What are some obstacles you face as an artist, and do you think any of those obstacles have to do anything with your sexuality?

"I think most of the obstacles I face have to do with my sexuality, there is no space for me. Where I am right now, I'm in Philadelphia, and I'm just looking for spaces to perform, spaces to get my work out there, and for some reason gayness and queerness is age restricted now. I am inappropriate for a family setting because I'm a gay black man rapping about gay black men or speaking directly to gay black men because that's what I love. It immediately makes it inappropriate and that's an issue for me, and when you talk about things like pride and things like that, I also don't fit the molds that the gays are used to. You know you usually have your high fems doing it like Saucy Santana, and I'm very happy that it's something that's making its way. Popping pussy isn't the only art form we have to offer. I think that's what people expect me to be, and when I'm not the all exaggerated type of being black and gay, it's kind of like disappointing to some."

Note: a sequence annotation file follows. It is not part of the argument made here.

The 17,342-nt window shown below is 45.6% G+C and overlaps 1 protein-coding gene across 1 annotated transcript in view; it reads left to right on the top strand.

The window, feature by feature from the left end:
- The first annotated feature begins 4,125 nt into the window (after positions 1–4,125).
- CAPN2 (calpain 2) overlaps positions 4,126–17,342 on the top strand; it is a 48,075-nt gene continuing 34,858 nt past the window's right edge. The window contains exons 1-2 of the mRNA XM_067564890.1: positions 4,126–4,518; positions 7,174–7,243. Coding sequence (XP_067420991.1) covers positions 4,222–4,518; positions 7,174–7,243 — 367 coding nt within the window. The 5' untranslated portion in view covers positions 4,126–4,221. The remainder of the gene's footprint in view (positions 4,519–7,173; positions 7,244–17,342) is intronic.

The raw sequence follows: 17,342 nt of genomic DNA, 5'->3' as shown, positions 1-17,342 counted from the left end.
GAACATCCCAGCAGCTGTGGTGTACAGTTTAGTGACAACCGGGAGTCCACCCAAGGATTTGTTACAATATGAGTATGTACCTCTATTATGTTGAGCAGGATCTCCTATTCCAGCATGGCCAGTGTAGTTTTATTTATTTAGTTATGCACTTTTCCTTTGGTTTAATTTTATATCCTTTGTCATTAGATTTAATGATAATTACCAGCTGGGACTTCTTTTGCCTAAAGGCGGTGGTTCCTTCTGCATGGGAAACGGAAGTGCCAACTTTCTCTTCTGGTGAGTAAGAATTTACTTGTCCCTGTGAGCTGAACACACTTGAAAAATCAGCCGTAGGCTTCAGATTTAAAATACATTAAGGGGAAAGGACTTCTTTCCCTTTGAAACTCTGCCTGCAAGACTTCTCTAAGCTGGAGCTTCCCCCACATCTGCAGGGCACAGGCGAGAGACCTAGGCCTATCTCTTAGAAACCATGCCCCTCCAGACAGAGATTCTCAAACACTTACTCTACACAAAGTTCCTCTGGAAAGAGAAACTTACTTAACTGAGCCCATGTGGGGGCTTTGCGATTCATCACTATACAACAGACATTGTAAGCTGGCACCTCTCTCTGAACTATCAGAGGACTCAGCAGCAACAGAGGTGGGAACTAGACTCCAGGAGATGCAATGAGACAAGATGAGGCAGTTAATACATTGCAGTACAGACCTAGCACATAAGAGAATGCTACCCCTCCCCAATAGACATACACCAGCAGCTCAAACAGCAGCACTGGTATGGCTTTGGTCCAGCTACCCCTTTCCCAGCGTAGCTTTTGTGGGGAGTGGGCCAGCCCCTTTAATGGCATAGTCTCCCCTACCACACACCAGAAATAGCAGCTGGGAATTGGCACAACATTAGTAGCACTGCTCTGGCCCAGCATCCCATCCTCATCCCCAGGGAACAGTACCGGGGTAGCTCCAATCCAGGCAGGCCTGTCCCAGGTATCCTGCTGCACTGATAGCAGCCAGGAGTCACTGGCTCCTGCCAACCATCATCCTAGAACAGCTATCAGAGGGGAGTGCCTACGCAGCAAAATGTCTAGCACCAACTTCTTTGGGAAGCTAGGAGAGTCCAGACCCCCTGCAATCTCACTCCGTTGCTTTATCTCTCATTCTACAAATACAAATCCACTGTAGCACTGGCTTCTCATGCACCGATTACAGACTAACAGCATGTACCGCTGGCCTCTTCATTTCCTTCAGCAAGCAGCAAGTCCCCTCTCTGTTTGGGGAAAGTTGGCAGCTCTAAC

How did the LGBT community react to your video? Was it what you expected?

"I didn't know what to expect because I think my video definitely had some things that we are all at the end of the day not use to. Definitely the scene in the tub with the shaking of the ass and the flowers, and of course you have your mean gays that say certain things, someone said them flowers dead and that water look gray, but the majority of people they loved it, and I think everyone was really taken back because the song that I came out with at first was "Something in Mind" and it was super happy and joyful. I just wanted to take a hiatus from that and really dive into the guts of what the mental health was like, what the spirit is like as a developing gay black man. It's just really hard, and I think it just connected with people and everybody loved it. I'm hoping they will like my next project coming really soon."